The Decline of the Dollar and the Future of the International Monetary System
By Barry Eichengreen
By Richard E. Noble
I chose this book to read because I wanted to know more about paper money and the U.S. dollar in particular. We can learn even by reading books that we disagree with.
This book is well written, easily understandable, informative, and not beyond the scope of any student of history or economics.
I am sure that Mr. Eichengreen feels that he has presented the economic facts of life and that his analysis and conclusions are the only common sense economic alternatives. I disagree and I have no doubt that he will disagree with my criticisms of his philosophy and alternatives. But first I will give credit to the author for writing a very interesting and informative book and state some of the things that the author has taught me or made me better informed about.
I now know what the Exorbitant Privilege is.
The Exorbitant Privilege is a negative description of the advantage given to the Dollar by virtue of its being the currency of international choice. It is an actual monetary advantage that the Dollar enjoys (as high as 6%) because of its history and the fact that it has been the number one choice as a reserve currency of central banking systems throughout the world. This is a condition not necessarily admired or appreciated by other nations competing for economic equality in the world of international finance. Because of this “Exorbitant Privilege” the U.S. is able to operate with a 6% deficit spending and still break even in the international market place.
Secondly, I learned what it means to be a reserve currency. Where nations once horded precious metals, like gold and silver, in reserve to back up their paper money, they now use Dollars. The Dollar is and has been the new financial world’s gold. The Dollar is, at present, gold in 68% of the central banking systems of the world. It was once even higher but in recent years it has been challenged by the Euro. The Euro is now gold in 32% of the central banking systems of the world.
To be the reserve currency to the world gives numerous advantages but harbors many perils. Pointing out these advantages and perils is the major scope of this book as I see it.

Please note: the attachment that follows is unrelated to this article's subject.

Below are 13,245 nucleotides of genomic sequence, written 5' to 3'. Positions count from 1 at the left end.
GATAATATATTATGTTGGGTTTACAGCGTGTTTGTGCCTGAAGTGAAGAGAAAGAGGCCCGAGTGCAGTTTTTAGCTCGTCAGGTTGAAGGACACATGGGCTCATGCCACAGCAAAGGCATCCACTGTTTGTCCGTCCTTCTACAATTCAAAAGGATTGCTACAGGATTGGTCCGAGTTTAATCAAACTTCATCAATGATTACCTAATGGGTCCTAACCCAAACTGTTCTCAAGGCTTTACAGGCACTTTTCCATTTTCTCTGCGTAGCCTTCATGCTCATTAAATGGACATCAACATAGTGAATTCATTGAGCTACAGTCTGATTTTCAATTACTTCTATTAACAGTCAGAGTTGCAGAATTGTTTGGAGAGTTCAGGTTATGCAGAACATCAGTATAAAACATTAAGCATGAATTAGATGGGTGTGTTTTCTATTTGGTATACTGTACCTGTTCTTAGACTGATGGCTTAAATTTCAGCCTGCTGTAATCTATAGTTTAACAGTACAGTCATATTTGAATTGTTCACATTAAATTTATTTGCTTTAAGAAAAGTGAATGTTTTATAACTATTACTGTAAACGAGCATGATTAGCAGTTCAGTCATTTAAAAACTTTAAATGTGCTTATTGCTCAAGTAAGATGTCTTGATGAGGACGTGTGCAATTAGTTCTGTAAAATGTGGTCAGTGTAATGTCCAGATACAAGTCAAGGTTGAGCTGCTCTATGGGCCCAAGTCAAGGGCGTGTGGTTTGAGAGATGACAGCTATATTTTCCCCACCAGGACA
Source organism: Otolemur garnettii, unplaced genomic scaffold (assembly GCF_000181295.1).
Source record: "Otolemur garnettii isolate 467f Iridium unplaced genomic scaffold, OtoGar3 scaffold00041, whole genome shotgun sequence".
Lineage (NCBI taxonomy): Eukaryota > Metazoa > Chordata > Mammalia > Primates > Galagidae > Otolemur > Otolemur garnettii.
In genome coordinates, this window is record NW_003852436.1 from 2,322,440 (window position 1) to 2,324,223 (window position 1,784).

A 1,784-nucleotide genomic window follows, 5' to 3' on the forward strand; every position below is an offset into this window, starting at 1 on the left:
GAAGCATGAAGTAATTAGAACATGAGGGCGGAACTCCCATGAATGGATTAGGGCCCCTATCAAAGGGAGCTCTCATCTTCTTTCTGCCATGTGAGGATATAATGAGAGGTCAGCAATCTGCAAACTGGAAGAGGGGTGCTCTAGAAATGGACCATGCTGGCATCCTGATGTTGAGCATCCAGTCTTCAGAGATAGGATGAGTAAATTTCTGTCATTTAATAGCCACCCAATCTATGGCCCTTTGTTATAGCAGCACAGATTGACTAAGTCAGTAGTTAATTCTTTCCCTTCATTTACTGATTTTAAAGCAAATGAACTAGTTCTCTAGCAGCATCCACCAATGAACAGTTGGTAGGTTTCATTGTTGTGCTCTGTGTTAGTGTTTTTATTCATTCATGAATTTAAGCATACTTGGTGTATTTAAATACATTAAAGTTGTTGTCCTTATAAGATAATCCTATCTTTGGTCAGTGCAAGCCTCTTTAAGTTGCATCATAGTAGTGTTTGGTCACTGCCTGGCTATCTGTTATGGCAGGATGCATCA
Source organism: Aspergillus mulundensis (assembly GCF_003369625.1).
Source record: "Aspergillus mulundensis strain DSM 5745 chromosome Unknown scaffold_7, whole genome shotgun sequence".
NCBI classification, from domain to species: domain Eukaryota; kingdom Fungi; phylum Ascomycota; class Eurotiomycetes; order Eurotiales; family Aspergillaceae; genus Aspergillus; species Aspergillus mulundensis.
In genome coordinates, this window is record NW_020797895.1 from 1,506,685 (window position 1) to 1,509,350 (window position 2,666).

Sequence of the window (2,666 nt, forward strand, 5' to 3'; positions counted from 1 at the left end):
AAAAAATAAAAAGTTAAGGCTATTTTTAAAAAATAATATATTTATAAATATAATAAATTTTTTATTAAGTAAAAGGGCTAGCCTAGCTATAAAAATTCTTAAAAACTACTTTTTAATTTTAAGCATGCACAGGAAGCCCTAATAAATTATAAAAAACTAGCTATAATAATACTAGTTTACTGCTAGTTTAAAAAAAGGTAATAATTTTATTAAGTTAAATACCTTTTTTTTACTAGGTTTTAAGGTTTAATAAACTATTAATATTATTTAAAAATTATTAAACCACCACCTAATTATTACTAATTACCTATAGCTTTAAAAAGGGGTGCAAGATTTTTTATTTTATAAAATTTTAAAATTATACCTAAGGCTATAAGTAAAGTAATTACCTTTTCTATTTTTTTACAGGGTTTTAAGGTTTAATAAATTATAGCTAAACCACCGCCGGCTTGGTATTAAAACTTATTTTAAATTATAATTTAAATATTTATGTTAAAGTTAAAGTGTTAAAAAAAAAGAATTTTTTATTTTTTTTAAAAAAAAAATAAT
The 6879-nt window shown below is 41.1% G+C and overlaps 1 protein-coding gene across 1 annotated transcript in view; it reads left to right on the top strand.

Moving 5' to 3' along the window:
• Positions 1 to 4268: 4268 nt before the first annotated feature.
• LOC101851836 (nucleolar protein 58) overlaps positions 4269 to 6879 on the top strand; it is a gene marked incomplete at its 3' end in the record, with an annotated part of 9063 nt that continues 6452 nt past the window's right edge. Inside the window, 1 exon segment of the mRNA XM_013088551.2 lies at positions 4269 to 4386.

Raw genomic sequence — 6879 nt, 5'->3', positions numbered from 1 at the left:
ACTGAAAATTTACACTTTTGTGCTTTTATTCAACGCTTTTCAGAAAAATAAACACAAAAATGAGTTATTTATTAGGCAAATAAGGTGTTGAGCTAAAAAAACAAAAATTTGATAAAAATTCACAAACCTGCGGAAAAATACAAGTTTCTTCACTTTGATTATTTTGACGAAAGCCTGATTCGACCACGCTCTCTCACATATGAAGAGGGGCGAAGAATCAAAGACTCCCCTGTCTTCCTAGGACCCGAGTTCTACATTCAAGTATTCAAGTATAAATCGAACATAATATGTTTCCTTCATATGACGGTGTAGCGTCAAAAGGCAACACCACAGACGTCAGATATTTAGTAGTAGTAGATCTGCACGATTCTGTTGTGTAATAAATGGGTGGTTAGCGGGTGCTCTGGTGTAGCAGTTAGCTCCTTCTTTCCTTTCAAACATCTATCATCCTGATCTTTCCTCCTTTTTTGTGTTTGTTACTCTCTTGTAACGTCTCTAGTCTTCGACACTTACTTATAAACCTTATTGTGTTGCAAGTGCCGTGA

Another smaller point of interest to me was the author’s economic insights to the famous Marshall Plan. We always hear the Marshall Plan being touted positively as the greatest act ever of generosity and sound economic thinking. Very rarely is the perilous side of this generosity expounded upon. The biggest point of interest to me is the fact that in order to perform this act of generosity the U.S. had to put its own economic position and the stability of the Dollar in jeopardy.
The author tells us that the money to supply to our European allies did not exist. It had to be printed up and in excess to the gold that backed it at the time. It was extremely inflationary and dangerous but who was to complain? Certainly not the recipients.
In today’s conservative parlance money was manufactured from nowhere. In effect, the post war world was rescued by “fiat money.” By what gold bugs would call worthless pieces of paper.
If the countries in Europe took the dollars given to them and instead of investing them in their own countries and people, chose to speculate and cash them in for gold, they could have bankrupted the U.S. treasury. They could have made themselves or a few of their bankers and super-wealthy, very rich. They didn’t because it was to their advantage not to … at first. They could become richer by using the Dollar to invest in their people and their country’s reconstruction.
By the time we arrived at the post World War II Nixon administration the economic situation had changed. Some of our European beneficiaries now felt that the U.S. had been manipulative and overly demanding with their almighty Dollar. They started turning them in for U.S. treasury gold. It was then that Nixon took America off the gold standard. The U.S. would no longer trade their treasury gold for dollars. Nixon and the legislature who approved this action, in effect, created this paper world that so many conservative thinkers are so hateful of today. The dollar would now “float” in the international market place. It would become a commodity as opposed to a security, I guess one could say. From that point forward all paper money would be valued against all of its competitors in an international marketplace.
The author then continues to present the international Dollar situation, describing alternatives and possibilities that could be on the international economic horizon.
The author uses his trained economic “conventional wisdom” to outline what he thinks must now be done … only giving ground to a lack of political will in doing what he suggests is economic reality and common sense. It is here that he falls back on Thomas Carlyle’s “dismal science” that he has learned to know and love in his college and university training.
His prognosis is to basically downsize the American standard of living, cut the middle class, cut wages, cut government, cut benefits, negatively spin unions and prepare for the flood of superior foreign global competition by advising Americans to put on nose plugs and resign themselves to gulping and swallowing large amounts of economic foreign overflow as they slowly go under until we reach a parody with China, India, Asia and the middle East.